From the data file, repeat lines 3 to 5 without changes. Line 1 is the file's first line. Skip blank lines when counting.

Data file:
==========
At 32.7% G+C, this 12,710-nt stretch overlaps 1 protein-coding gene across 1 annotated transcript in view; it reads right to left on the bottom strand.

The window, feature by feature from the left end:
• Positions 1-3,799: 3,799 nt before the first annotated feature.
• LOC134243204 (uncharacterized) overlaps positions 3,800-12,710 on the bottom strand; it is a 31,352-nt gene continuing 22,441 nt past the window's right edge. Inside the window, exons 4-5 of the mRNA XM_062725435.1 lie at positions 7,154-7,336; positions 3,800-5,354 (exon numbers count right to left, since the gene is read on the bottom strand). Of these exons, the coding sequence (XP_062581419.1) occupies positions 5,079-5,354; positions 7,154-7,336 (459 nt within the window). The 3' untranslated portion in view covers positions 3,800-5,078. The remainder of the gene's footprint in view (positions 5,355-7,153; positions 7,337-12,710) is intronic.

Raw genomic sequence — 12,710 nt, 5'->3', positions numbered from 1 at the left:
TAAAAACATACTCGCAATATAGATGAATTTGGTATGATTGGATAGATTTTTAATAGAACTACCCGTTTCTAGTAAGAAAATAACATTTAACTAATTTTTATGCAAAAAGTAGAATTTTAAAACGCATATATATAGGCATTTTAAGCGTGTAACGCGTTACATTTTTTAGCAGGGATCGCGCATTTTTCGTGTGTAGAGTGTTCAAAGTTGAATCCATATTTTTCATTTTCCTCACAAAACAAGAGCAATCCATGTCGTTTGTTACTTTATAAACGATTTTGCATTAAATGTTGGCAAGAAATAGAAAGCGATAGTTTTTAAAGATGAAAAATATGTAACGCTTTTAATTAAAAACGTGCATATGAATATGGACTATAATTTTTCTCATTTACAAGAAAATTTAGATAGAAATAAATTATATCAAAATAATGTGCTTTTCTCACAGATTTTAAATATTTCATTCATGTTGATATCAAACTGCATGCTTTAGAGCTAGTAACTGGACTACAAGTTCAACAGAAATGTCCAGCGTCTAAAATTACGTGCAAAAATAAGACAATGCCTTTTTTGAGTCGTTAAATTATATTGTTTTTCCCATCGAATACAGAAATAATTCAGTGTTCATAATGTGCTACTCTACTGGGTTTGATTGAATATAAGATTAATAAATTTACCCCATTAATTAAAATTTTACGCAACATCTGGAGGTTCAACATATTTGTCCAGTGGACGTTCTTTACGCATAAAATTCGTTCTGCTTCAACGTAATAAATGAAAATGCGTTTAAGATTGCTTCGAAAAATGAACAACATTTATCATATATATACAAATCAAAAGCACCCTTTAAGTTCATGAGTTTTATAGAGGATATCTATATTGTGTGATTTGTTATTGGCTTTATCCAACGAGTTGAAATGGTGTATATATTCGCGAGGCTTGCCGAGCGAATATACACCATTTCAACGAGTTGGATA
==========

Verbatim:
• Positions 1-3,799: 3,799 nt before the first annotated feature.
• LOC134243204 (uncharacterized) overlaps positions 3,800-12,710 on the bottom strand; it is a 31,352-nt gene continuing 22,441 nt past the window's right edge. Inside the window, exons 4-5 of the mRNA XM_062725435.1 lie at positions 7,154-7,336; positions 3,800-5,354 (exon numbers count right to left, since the gene is read on the bottom strand). Of these exons, the coding sequence (XP_062581419.1) occupies positions 5,079-5,354; positions 7,154-7,336 (459 nt within the window). The 3' untranslated portion in view covers positions 3,800-5,078. The remainder of the gene's footprint in view (positions 5,355-7,153; positions 7,337-12,710) is intronic.

Raw genomic sequence — 12,710 nt, 5'->3', positions numbered from 1 at the left: